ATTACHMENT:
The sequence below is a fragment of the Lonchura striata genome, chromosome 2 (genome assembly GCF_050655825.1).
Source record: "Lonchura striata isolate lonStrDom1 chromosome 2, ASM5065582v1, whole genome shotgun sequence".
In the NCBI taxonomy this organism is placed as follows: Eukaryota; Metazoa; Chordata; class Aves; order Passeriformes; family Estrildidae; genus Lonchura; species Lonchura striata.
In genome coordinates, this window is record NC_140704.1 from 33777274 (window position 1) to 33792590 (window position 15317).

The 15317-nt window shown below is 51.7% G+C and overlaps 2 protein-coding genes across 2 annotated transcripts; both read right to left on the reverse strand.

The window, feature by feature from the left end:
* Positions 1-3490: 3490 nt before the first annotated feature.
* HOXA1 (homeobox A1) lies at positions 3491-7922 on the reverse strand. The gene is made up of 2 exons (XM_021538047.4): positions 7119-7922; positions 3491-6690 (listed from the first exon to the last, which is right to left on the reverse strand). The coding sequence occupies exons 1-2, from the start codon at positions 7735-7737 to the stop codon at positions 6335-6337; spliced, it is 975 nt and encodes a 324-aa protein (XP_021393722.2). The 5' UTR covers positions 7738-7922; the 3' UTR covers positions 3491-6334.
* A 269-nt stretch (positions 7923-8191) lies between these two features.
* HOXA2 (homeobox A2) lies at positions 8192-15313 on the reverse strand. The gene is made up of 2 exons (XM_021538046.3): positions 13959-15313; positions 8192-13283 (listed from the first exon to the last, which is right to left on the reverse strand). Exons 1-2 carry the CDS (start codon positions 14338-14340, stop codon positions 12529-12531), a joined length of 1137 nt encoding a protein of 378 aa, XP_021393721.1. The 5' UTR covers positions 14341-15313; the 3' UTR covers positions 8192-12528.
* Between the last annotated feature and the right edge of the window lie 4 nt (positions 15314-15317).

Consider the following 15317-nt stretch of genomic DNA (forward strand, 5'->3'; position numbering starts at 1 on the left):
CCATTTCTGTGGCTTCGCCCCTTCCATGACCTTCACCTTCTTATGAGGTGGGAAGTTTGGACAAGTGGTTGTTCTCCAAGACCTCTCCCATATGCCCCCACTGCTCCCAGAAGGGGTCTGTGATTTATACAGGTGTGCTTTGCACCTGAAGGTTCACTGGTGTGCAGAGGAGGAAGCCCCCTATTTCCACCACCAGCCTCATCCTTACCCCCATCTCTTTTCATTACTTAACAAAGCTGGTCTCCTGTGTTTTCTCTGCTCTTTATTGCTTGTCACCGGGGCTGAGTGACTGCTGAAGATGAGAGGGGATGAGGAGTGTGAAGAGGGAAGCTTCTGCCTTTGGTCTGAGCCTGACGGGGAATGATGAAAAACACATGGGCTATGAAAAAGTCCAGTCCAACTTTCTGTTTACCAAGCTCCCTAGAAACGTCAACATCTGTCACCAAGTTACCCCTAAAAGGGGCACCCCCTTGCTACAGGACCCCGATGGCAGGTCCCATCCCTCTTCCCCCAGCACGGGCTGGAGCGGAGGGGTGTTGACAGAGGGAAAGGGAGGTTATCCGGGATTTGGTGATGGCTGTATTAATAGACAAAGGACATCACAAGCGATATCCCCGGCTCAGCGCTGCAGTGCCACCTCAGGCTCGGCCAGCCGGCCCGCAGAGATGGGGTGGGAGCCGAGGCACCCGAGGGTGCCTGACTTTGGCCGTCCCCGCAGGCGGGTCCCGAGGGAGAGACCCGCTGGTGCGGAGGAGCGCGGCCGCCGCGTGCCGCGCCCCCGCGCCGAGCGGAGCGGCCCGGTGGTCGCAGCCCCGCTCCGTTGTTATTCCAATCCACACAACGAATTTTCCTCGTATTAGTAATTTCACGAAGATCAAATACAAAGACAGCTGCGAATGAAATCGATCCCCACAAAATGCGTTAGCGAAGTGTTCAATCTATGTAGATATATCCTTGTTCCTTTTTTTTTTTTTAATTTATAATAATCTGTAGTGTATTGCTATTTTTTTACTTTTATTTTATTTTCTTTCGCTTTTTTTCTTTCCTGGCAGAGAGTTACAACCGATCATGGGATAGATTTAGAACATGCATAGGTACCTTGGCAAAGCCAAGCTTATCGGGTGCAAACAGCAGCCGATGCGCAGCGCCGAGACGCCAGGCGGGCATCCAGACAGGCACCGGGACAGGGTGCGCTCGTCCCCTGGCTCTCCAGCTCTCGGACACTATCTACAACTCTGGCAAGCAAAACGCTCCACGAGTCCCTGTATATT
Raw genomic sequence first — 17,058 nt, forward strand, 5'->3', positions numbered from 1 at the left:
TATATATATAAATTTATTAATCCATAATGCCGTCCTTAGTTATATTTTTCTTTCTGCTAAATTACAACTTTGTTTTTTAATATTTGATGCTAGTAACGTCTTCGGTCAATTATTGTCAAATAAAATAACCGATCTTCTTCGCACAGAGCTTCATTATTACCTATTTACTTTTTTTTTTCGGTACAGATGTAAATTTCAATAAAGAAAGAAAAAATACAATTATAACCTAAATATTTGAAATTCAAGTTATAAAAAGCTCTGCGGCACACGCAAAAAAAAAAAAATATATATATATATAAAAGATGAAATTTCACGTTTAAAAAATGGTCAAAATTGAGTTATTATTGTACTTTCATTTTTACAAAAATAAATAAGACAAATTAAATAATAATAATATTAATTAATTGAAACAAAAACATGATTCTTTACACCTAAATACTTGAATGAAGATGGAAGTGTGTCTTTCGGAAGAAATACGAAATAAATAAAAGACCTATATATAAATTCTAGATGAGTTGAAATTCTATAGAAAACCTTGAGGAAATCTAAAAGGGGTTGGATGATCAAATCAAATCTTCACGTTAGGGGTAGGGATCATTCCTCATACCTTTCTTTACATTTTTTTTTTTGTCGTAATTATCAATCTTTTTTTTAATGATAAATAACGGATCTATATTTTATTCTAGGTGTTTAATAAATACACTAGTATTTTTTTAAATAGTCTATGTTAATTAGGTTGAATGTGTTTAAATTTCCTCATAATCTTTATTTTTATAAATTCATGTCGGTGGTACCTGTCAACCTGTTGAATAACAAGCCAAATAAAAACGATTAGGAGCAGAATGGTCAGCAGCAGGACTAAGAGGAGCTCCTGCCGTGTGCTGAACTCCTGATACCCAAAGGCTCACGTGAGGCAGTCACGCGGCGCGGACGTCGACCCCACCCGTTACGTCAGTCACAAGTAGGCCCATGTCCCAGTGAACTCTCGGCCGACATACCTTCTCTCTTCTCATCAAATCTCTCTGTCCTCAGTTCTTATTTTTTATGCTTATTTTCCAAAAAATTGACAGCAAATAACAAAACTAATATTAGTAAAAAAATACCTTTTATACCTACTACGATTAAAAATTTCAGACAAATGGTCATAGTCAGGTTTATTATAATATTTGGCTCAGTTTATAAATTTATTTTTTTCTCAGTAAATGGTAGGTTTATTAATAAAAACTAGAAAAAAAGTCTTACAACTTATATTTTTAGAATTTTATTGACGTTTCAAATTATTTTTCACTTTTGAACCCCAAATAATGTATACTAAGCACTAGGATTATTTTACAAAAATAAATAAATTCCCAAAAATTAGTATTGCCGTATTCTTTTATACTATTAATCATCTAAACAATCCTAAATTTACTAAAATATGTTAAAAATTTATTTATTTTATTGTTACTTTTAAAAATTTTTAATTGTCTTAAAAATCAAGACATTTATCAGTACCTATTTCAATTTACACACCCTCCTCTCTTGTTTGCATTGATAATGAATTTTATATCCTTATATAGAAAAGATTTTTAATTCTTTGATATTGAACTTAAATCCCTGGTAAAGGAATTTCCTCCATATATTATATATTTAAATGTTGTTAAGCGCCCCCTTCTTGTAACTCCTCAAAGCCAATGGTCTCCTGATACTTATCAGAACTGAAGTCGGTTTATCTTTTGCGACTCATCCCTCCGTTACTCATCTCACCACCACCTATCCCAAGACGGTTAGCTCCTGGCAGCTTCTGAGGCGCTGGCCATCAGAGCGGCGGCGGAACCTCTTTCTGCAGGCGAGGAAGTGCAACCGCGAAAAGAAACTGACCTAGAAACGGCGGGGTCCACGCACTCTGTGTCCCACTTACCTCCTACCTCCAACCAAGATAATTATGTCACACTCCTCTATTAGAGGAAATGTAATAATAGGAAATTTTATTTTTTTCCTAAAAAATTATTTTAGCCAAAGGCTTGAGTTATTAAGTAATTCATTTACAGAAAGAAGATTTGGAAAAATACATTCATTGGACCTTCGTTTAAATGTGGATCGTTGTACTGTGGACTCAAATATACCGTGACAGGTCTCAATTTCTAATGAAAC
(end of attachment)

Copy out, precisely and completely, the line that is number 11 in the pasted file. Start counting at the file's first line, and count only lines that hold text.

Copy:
* Between the last annotated feature and the right edge of the window lie 4 nt (positions 15314-15317).